Name: Nicholas Caillot Dit LACHANCE
Birth: 1785 in Ste. Genevieve, Mo.
Death: AFT 1850 in Madison Co, MO
FILE: ~/Documents/Mary Jo/2 Website gen files/colyott/Madison.jpg
_SIZE: 254.000000 255.000000
Change Date: 7 JAN 2017
Nicholas III is probably my gggg-grandfather.
I haven't been able to definitely prove that my ggg-grandfather, Joseph Colyott, is his son, but it seems to be this way, by deduction.
I have not found a will or anything that shows the names of his children, only census records.
In 1799 14-year-old Nicholas III moved with his father's family to the new settlement of St. Michael's, which in 1814 was swept away by a flood and moved a little ways up the hill to became Fredericktown, and in 1818 it became part of Madison County. (So his marriage in 1804 probably took place in St. Michael's, Ste. Genevieve Co)
[In the deposition shown below, his uncle Francois said in 1833 that Nicholas had lived there for 43 years, which would mean that he moved to St. Michael's in 1790 when he was only 5 years old. The family is supposed to have moved there in 1799, however.]
When the War of 1812 broke out Nicholas III would have been 27 years old. George F. Bollinger recruited local troops for the war, and it's likely that Nicholas had some part in it.
He was 33 years old when Madison County was organized and separated from Ste. Genevieve.
A little history: In 1822 Washington, D.C. let the Delaware Indians have all the southern part of the state. Some Indians rented their land to settlers and other settlers just moved out. But in 1830 the Indian title to the land was revoked by the government and white settlers began moving in. By 1840 400,000 settlers had piled into Missouri, almost tripling its population in 10 years, and completely overpowering the French communities along the Mississippi River.
Nicholas was in Madison Co, Mo in 1830 in Liberty Township (SW corner) as Nicholas Lachance (age 40-50) with 10 children.
Children from 1830 Madison Co census:
1 male 40-50 [Nicholas III, b 1785, age 45]
1 female 40-50 [Cecile Chevalier]
1 female 20-30 [b 1800-10 - might be Judith, b 1808, but she married in 1828]
1 male 20-30 [b 1800-10 - Nicholas IV, b 1810]
1 female 15-20 [b 1810-15 - Madeleine/Magdalene, b 1813]
1 female 10-15 [Cecile, b 1816]
1 male 10-15 [b 1815-1820 - Pierre, b 1818]
1 male 5-10 [b 1820-25 - maybe Joseph, b 1822]
1 female 5-10
1 male 0-5
1 male 0-5
1 female 60-70 [maybe his step-mother-in-law, Pelagie Caillot Chevallier who died in 1842 & was also his father's sister.]
Though several of his neighbors held slaves, Nicholas had none.
The only other LaChance in that twp was his oldest son Francis J. Lachance [married to Frances Lacomb. His daughter Marie Louise was living in St. Michael's twp. with her husband Francois Lachance (son of Francois Lachance & Pelagie Deguire). Daughter Judith was already married to Louis Deguire.
Also in that same township was Nimrod Brewer, father of Polly Brewer who married Joseph Colyott (who I believe was Nicholas' son).
There were land disputes in the 1830s which caused Nicholas to lose his 640 arpens of land. His uncle Paul Deguire also lost his land claim. Both had lived on their land for many years.
Deposition from 1833: "Nicholas Lachance, alias Nich. Caillote Lachance: filed a claim to 640 acres of land situated on the waters of St. Francis. His uncle Francois Caillotte Lachance aged about 66 years . . . saith that he has resided in this country about 46 years. That he is well acquainted with the claimant who came to this county, then the province of Upper Louisiana, about 43 or 44 years ago. This witness, further says that he knows the land claimed that the claimant settled on the same some 31 years ago, and while the country yet belonged to Spain, that he made a cabbin (sic) on the same and made sugar on the land at that time. That in one or two years after he built the cabbin, the claimant moved and settled and that he continued to claim the said land, till one Charles L. Bird pretended he had a concession for the land and compelled him to go off. That he has continued a citizen of the country and cultivator of the soil ever since. Sworn May 31, 1833. Signed F. Calliote Lachance"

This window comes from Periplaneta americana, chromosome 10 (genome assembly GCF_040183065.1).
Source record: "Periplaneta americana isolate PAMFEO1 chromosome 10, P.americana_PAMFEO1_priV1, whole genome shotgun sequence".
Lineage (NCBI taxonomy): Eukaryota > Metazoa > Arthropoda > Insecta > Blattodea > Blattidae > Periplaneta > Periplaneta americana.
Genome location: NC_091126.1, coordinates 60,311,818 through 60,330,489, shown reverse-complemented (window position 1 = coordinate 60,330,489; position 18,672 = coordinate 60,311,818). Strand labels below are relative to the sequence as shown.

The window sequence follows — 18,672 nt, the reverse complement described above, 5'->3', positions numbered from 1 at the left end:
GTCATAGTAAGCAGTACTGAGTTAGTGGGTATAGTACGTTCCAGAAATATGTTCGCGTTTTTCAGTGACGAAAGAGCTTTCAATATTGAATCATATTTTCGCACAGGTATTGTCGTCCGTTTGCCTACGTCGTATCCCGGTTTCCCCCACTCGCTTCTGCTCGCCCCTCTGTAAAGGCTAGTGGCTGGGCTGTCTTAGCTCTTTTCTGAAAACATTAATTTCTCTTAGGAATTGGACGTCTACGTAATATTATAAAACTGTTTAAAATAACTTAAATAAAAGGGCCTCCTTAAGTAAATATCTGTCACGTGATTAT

"Also came Michel Caillote Lachance, a witness aged about 62 years who after having heard... the above deposition... that he know ... the statements ... are just and true." May 31, 1833. Signed "Michel (X his mark) Caillote Lachance"
It appears later that the Board did not approve Nicholas' claim to this land.
[document from "Citizens of Missouri" by Ingmire, Vol 3, p 114]
Also see: http://www.sos.mo.gov/archives/resources/findingaids/landcomm/rg951-2.pdf
Scroll down to records #93 also #92, #12, #15
Also read more about this in the book ?Congressional Edition, Vol. 280? pages 196-200 at
search for ?lachance?
He was still in Madison Co., MO in 1850 living with his daughter Louisa and her husband Francois Caillot LaChance;
Nicholas could not sign his name.
The coroner?s record of Madison County show:
Nicholas LaChance, died 1865 (not sure which Nicholas this was)
Francis LaChance, died 1860, intoxicated, struck with mining shovel by Paul Polite or Robert.
- History of the LaChance Family (says Nicholas had 6 children)
Find A Grave Memorial# 109903041
Father: Nicholas Caillot Dit LACHANCE b: 1758 in Kaskaskia, Illinois
Mother: Judith Louise BOYER b: 23 AUG 1766 in Ste. Genevieve, MO
Cecile CHEVALLIER b: ABT 1787
13 NOV 1804
in Ste. Genevieve Co, Mo
- Marie Louise Caillot LACHANCE b: 27 NOV 1805 in Ste. Genevieve, MO
- Francois J. Caillot dit LACHANCE b: ABT 1807
- Judith Caillot LACHANCE b: 5 NOV 1808
- Nicholas LACHANCE b: 19 JAN 1810
- Magdalene (Madeleine) Caillot LACHANCE b: 8 SEP 1813
- Cecilia Caillot LACHANCE b: 12 JAN 1816
- Pierre LACHANCE b: 1 JAN 1818
- Joseph COLYOTT b: 1822 in Fredericktown, Missouri